I’m not sure how many papers I’m going to have to look at to come up with a list of the 100 best SEO documents of all time, but there are plenty of good ones out there. These aren’t really organized in any special order, but I see some categories that I many have to place documents within. So far, those include:
History of search/internet
Here are some more nominees for the 100 best:
Sometimes, as an SEO, you might be called upon to do some paid-click advertising. One of the aspects of such a campaign that can make it successful is where you send people when they click on that ad. Michael Nguyen’s article is filled with some excellent insights on the topic.
Since I took a side turn into the world of Pay-per-click, I would be remiss not to include this article in this list of nominees for the 100 best documents of SEO of all time.
An article about the life and death of Suck.com, one of the first great web sites. What I loved about this article was the insight it gave into the early days of the web, and how people would get the news out about a new web site, before there were search engines. Those ideas are probably ones that still hold some potential today.
For a paper that looks at the political implications of search engines, and how they may influence the way we view the web, this article does a great job of putting some of the technical aspects of how a search engine workds into layman’s terms.
Web Spam Taxonomy (pdf)
A question that often causes a considerable amount of debate in Search Engine Optimization forums is “what is search engine spam?” While I’m not sure that this paper is the ultimate answer on the subject, it’s interesting to see the topic discussed from the perspective of people who have helped influence how search engines address the subject.
It’s probably also useful to look at search engine spam from the perspective of a search engine marketer. This is one of the most popular on the topic online.
How effective might the search engines be at identifying when cloaking happens. Some ideas of how Cloaking and redirection can be identified in this document.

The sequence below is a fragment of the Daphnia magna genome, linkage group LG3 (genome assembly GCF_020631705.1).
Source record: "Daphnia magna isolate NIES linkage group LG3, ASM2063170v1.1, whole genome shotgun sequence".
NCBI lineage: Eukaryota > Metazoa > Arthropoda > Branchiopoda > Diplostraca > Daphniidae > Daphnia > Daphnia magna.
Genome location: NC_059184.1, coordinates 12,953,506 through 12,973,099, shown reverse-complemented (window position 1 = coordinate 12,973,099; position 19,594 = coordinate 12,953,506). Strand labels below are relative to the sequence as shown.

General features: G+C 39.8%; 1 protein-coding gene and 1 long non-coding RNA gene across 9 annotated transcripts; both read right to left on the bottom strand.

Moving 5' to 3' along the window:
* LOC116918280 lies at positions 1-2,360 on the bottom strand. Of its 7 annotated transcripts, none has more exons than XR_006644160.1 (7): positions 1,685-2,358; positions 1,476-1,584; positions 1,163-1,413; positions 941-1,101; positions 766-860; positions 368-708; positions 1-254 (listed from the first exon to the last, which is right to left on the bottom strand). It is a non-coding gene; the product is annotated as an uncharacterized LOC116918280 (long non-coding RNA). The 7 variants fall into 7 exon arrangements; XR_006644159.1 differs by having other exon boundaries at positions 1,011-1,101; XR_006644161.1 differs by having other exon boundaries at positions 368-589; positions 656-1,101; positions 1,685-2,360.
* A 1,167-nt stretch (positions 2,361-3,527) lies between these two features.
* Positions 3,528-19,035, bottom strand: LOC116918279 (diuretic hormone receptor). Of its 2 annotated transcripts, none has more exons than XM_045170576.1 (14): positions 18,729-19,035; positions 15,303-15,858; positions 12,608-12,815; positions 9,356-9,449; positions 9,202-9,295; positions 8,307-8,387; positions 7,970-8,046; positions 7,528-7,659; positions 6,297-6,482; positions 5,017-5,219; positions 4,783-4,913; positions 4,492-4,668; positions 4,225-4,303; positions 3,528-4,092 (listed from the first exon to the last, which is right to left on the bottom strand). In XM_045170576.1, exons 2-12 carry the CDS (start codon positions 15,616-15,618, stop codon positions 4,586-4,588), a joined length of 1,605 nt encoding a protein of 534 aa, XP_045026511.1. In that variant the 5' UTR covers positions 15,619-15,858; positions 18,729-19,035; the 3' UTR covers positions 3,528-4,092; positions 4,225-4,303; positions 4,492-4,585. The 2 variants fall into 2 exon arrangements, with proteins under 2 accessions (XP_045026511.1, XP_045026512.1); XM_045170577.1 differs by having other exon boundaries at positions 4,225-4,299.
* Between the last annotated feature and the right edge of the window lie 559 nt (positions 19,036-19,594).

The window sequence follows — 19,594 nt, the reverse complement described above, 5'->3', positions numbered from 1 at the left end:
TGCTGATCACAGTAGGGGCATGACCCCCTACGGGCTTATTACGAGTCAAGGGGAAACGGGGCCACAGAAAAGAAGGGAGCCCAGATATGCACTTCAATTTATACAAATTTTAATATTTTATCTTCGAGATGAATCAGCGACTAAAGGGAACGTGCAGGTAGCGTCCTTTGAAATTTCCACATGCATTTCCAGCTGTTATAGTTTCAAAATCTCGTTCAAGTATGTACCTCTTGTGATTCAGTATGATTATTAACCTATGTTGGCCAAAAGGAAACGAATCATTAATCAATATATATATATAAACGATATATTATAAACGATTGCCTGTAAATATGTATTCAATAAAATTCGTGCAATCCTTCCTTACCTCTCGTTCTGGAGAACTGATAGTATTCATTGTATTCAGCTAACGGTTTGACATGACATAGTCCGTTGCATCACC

A nice overview of what link spam is, and possible ways to detect it.
One of the many fascinating parts of this document is its look at the evolution of web spam, and the responses to it that have taken place in search engines. The paper looks at trustworthy, and untrustworthy sites, and how pages link together. They tell us that:
Our approach can lead to browser-level web spam filters that work in synergy with the powerful search engines to deliver personalized, trusted web results.
Something that we really haven’t covered in this list of SEO papers is the possible effects of filters that people can use to keep certain pages to show up in search results. It might be something to keep in mind.
A throwback to 1998, and the search engines that were around at that time, this paper looks at how those engines might find some pages more relevant than others. This list of attributes of a page optimized for search engines is one that I see often cited in one form or another:
- Number of times the keyword occurs in the URL.
- Number of times the keyword occurs in the document title.
- Number of words in the document title
- Number of times the keyword occurs in meta fields – typically keyword list and description.
- Number of times keyword occurs in the first heading tag
- Number of words in the first heading tag.
- Total number of times the keyword occurs in the document including title, meta, etc.
- Length of the document.
So, what’s new in the last seven years?